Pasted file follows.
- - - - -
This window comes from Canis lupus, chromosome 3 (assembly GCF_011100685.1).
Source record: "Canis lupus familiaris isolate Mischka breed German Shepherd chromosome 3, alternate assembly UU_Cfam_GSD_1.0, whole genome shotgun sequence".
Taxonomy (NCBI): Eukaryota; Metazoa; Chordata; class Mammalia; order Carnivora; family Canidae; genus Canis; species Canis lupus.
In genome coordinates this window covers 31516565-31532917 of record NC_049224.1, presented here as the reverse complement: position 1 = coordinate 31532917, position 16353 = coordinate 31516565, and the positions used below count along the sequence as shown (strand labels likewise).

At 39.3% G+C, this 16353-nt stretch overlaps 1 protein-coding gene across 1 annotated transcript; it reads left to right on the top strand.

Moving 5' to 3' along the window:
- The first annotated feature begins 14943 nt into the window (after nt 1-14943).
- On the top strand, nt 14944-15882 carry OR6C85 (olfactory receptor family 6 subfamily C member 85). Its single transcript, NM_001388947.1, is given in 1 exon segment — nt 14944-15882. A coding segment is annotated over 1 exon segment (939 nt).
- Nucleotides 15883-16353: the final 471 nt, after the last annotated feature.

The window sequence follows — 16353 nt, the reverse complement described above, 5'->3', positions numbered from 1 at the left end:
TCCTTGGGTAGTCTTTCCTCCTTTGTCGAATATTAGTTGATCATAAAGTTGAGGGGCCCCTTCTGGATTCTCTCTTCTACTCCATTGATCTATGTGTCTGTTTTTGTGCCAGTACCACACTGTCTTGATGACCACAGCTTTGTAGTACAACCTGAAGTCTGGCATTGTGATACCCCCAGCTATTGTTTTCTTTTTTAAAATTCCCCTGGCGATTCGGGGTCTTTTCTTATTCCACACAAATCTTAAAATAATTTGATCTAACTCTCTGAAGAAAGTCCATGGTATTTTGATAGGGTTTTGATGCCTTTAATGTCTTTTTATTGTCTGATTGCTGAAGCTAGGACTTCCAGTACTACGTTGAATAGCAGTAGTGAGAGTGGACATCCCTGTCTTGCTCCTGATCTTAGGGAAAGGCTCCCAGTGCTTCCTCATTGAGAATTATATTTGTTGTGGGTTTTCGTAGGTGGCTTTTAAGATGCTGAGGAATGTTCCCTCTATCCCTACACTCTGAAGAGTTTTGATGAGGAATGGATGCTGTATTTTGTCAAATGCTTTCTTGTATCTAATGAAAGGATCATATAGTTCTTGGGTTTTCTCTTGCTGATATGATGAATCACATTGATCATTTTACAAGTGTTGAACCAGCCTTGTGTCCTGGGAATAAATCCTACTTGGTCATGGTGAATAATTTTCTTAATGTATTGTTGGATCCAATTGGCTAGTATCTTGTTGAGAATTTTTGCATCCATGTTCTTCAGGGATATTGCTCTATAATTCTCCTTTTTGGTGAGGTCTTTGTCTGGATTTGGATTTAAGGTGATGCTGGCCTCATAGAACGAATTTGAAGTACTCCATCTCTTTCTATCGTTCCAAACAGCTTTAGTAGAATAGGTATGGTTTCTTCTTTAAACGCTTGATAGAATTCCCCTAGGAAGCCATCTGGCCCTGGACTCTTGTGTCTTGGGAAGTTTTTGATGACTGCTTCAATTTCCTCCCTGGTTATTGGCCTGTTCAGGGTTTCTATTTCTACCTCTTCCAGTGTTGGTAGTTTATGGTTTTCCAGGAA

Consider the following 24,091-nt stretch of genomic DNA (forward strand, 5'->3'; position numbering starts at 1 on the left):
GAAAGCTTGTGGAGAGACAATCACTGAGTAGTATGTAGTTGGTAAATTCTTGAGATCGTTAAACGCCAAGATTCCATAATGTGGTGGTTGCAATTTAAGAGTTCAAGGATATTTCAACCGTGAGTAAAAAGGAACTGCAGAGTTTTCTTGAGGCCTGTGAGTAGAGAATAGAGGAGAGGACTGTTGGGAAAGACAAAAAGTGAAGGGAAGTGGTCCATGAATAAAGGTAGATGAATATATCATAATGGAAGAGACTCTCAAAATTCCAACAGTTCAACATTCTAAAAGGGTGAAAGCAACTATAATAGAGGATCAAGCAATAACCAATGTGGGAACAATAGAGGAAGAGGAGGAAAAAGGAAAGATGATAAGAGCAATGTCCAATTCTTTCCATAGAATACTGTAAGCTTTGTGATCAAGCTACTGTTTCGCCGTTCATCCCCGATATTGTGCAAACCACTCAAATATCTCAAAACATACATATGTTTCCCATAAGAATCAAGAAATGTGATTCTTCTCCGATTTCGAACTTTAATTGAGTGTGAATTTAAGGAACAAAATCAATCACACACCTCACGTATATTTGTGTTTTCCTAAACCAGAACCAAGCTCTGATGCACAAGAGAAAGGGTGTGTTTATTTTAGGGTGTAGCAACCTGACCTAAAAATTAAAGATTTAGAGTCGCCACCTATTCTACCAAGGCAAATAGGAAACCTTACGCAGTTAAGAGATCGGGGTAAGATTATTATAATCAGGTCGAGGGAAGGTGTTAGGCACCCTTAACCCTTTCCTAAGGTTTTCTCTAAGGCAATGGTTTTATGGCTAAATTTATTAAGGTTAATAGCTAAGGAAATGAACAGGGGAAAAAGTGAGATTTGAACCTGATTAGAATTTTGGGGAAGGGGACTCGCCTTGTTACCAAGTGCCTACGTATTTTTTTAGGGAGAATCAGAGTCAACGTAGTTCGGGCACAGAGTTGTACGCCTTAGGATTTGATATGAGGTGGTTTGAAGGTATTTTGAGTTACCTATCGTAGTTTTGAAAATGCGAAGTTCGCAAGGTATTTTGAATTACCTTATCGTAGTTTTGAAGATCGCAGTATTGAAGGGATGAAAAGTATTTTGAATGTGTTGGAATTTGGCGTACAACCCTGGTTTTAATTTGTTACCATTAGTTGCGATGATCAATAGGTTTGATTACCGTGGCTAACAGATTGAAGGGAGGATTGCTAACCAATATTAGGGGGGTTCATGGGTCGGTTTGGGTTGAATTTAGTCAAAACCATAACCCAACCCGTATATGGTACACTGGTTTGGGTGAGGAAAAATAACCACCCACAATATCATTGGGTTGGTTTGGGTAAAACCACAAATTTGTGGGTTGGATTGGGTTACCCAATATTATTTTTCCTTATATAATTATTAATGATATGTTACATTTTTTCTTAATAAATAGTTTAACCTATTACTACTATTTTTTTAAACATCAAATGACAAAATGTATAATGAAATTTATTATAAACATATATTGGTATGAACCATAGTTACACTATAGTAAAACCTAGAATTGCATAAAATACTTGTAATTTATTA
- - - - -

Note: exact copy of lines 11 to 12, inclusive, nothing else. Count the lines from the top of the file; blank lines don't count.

TCCTTGGGTAGTCTTTCCTCCTTTGTCGAATATTAGTTGATCATAAAGTTGAGGGGCCCCTTCTGGATTCTCTCTTCTACTCCATTGATCTATGTGTCTGTTTTTGTGCCAGTACCACACTGTCTTGATGACCACAGCTTTGTAGTACAACCTGAAGTCTGGCATTGTGATACCCCCAGCTATTGTTTTCTTTTTTAAAATTCCCCTGGCGATTCGGGGTCTTTTCTTATTCCACACAAATCTTAAAATAATTTGATCTAACTCTCTGAAGAAAGTCCATGGTATTTTGATAGGGTTTTGATGCCTTTAATGTCTTTTTATTGTCTGATTGCTGAAGCTAGGACTTCCAGTACTACGTTGAATAGCAGTAGTGAGAGTGGACATCCCTGTCTTGCTCCTGATCTTAGGGAAAGGCTCCCAGTGCTTCCTCATTGAGAATTATATTTGTTGTGGGTTTTCGTAGGTGGCTTTTAAGATGCTGAGGAATGTTCCCTCTATCCCTACACTCTGAAGAGTTTTGATGAGGAATGGATGCTGTATTTTGTCAAATGCTTTCTTGTATCTAATGAAAGGATCATATAGTTCTTGGGTTTTCTCTTGCTGATATGATGAATCACATTGATCATTTTACAAGTGTTGAACCAGCCTTGTGTCCTGGGAATAAATCCTACTTGGTCATGGTGAATAATTTTCTTAATGTATTGTTGGATCCAATTGGCTAGTATCTTGTTGAGAATTTTTGCATCCATGTTCTTCAGGGATATTGCTCTATAATTCTCCTTTTTGGTGAGGTCTTTGTCTGGATTTGGATTTAAGGTGATGCTGGCCTCATAGAACGAATTTGAAGTACTCCATCTCTTTCTATCGTTCCAAACAGCTTTAGTAGAATAGGTATGGTTTCTTCTTTAAACGCTTGATAGAATTCCCCTAGGAAGCCATCTGGCCCTGGACTCTTGTGTCTTGGGAAGTTTTTGATGACTGCTTCAATTTCCTCCCTGGTTATTGGCCTGTTCAGGGTTTCTATTTCTACCTCTTCCAGTGTTGGTAGTTTATGGTTTTCCAGGAA

Consider the following 24,091-nt stretch of genomic DNA (forward strand, 5'->3'; position numbering starts at 1 on the left):